I pinned the front and back pieces together, right sides facing each other. I stuck in the pins so they would be easy to remove as I sewed the seam, with pinheads facing me. I also arranged my sewing with the bulk of the fabric at my left. Placing fabric to the right of the needle pushes it through the opening made by the horizontal and upright arms, which is awkward. (Click here
for a diagram of a basic sewing machine, and you'll better understand what I'm talking about.)
With the side seams sewn, it's time for pressing. This is a ham, and it will make curvy parts of your clothes look awesome.
I pressed the hip area of the seam with a ham, a stuffed-but-firm cushion that allows curved seams to be pressed flat. You also can buy tube-like hams for pressing narrow sleeves, but I use a thick, rolled magazine covered in a pressing cloth and some caution. A ham is a must-have tool if you're making clothes that fit over curves. (Pretty much if you're making clothes for a human woman, you need a ham.) Plus, my ham is stuffed with cedar chips, and it smells nice when you press it with a hot iron.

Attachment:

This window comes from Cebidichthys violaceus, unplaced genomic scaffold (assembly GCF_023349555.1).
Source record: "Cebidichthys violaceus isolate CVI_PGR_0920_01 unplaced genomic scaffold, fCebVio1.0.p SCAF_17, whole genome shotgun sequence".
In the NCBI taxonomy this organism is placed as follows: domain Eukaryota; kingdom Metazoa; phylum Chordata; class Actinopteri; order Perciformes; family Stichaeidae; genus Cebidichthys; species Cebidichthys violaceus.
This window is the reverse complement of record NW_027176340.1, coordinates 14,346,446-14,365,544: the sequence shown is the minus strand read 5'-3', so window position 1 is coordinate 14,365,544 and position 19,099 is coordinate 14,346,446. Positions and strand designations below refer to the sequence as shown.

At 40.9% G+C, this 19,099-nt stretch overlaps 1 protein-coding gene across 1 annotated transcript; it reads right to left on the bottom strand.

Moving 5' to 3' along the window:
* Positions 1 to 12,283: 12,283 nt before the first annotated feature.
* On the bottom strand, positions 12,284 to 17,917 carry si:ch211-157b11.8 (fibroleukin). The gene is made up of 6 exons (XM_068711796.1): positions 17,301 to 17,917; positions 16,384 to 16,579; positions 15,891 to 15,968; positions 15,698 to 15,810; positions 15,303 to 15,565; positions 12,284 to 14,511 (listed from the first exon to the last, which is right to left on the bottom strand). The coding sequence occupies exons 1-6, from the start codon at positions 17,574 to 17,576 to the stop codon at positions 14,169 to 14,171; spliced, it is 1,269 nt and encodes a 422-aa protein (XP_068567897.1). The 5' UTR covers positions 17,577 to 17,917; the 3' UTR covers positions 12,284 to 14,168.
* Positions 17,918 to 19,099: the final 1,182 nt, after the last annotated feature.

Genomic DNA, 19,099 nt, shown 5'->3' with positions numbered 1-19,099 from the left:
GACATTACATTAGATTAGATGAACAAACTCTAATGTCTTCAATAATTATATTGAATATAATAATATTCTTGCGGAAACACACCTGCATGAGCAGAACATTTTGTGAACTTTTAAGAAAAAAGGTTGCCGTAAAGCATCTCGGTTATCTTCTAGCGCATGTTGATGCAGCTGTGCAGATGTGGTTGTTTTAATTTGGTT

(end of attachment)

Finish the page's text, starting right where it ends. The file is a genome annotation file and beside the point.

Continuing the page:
A girl and her duct-tape body double named Jo. I'm a wee bit taller than my dress form in this pic because I'm wearing heels.
You can see in the photo above how low the skirt sits without darts. The horizontal line in the middle of my dress form is the narrowest part of my body, my true waist, and it's where I want the top of the skirt to be.